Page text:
We have no way of knowing how long the recession will last.  This recession fits into the category of unknowable rather than unknown.  I learn all about it that I can.  I am collecting good explanations on the page Financial Crisis Visually.

But it is not knowable. Not even the experts know what is happening, or how long it will last.

So how do I cope with this ‘unknowableness’ and the equivalent feeling of being very seasick?

I need to plan for the very short term and keep lots in reserve.

  • What can I get done right now, today?
  • What are the wide range of choices of things I might do tomorrow?

If I can keep those two in balance, I’ll do OK.

A practical plan

Practically-speaking:

  • I need to spend some time every evening going over what I achieved each day, and adding it to my resume.
  • I need to be on top of my finances, to the last penny, and know exactly what I’ve spent and what I owe.  I also need to collect what is owing to me, promptly.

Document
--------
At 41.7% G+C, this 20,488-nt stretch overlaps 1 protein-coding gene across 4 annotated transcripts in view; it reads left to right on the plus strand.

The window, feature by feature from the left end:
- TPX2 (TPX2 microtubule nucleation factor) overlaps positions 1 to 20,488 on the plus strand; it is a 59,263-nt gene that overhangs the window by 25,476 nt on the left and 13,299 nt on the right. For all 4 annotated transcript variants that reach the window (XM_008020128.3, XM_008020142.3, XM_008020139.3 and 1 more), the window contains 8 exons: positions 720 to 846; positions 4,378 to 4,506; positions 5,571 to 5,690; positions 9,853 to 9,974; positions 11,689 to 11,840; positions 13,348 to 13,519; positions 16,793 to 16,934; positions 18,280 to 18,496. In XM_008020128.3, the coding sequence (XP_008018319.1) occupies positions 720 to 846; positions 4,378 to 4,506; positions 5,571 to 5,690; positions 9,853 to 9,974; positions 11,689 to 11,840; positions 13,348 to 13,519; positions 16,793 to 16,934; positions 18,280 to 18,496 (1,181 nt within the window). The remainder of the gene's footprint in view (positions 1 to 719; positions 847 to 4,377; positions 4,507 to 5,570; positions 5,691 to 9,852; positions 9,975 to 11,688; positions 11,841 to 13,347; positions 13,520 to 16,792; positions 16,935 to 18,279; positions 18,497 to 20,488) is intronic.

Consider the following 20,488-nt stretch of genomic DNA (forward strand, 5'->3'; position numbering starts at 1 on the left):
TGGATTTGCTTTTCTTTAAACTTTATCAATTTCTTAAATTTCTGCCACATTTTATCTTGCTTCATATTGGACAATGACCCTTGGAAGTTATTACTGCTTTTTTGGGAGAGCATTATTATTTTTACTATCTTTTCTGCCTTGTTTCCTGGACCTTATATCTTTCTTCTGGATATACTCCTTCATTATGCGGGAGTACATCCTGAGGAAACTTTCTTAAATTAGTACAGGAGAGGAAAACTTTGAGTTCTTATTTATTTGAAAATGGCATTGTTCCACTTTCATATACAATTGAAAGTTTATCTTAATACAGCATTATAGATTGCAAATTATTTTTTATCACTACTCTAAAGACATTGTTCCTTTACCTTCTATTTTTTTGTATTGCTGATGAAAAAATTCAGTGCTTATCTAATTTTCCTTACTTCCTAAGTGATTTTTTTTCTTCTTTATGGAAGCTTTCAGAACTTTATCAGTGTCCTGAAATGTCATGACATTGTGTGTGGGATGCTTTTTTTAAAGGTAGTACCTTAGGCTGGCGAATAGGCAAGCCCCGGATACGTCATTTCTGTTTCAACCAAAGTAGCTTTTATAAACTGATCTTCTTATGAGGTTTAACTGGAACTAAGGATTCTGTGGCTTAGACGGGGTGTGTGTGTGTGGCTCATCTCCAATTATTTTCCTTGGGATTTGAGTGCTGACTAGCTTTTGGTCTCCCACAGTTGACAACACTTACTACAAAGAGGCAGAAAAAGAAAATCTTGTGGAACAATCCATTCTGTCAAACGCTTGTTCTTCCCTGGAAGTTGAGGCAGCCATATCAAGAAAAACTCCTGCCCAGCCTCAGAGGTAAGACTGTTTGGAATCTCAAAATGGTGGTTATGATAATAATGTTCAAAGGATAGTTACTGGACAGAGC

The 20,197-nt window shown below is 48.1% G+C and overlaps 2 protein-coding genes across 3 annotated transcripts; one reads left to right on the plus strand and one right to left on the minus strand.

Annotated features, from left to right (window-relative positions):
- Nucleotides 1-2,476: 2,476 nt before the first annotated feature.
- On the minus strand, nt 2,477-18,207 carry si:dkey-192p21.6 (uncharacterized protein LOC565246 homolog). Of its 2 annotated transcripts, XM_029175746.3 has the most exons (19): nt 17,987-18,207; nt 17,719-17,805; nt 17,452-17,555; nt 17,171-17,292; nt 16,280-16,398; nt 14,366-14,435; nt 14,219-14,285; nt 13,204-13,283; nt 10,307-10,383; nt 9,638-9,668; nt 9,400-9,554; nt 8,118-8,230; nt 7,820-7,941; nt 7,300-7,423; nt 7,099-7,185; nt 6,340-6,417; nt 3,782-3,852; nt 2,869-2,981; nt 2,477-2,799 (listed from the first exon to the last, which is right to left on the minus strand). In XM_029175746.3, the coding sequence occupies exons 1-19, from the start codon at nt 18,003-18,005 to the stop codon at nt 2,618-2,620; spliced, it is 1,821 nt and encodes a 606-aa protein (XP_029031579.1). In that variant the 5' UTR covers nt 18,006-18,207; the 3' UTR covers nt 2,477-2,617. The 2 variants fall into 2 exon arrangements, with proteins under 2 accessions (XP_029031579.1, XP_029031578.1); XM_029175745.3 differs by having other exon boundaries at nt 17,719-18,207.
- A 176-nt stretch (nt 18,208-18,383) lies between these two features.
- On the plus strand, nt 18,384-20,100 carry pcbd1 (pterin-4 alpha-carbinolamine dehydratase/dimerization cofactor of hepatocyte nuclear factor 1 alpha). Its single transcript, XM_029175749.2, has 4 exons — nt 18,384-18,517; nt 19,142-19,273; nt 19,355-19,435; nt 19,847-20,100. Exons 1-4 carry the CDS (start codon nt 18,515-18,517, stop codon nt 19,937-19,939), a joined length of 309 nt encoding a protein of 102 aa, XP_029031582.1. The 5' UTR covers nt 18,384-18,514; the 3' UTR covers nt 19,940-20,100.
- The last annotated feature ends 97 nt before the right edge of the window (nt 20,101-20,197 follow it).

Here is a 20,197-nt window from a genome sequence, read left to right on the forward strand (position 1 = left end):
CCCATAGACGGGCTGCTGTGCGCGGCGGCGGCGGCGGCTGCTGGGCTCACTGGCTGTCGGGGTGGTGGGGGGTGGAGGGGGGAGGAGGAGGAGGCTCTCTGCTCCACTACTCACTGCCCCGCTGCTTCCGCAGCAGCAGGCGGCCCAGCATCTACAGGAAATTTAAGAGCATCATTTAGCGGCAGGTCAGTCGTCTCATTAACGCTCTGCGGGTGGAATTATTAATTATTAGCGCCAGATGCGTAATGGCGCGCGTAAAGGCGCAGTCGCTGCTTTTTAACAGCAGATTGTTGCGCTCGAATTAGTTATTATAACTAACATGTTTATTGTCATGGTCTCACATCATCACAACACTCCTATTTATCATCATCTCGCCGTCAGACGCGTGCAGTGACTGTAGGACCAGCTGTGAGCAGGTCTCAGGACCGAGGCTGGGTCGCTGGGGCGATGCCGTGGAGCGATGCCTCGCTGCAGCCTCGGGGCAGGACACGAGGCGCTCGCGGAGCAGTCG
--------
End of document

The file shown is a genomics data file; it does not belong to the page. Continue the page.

• Then I need to list all my opportunities in a file or a loose leaf binder.
  • My fourth evening task is to pick out what I must do and will finish on the morrow.   I want achievements in-hand and on my resume.
  • Lastly, I leave plenty of time for the unusual and the unexpected.  About 80%.  That’s what’s needed in uncertain times.

It’s OK for me

Yes, I know. When we are facing a crisis, all of this feels like busy work. We just want it done.  We want it over.  Look at my posts from yesterday and last week.  I was in a blue funk myself.

But if you are in a ship wreck, the last thing you do is start swimming madly hoping to chance on another boat.  You must get clear of the boat that is sinking, but it’s best to get in a lifeboat with as much food, water and safety equipment that you can.

You can bring the sense of panic, or sea-sickness, down by sitting down every evening and doing the exercise I listed.

And if you miss a night, don’t beat yourself up. This is not a religious ritual.  It is a process which helps you get the results you want.   Get back to it the next day.

And let’s do it together

Let me know how to improve the advice.  When all is said and done, we are in the same boat, on stormy seas.

Plan for the near term, finish today what can be done today, put it on your resume, and keep lots in reserve.

See you on the beach!

UPDATE: For an HR Managers perspective on the Recession, I have written a summary on a new post.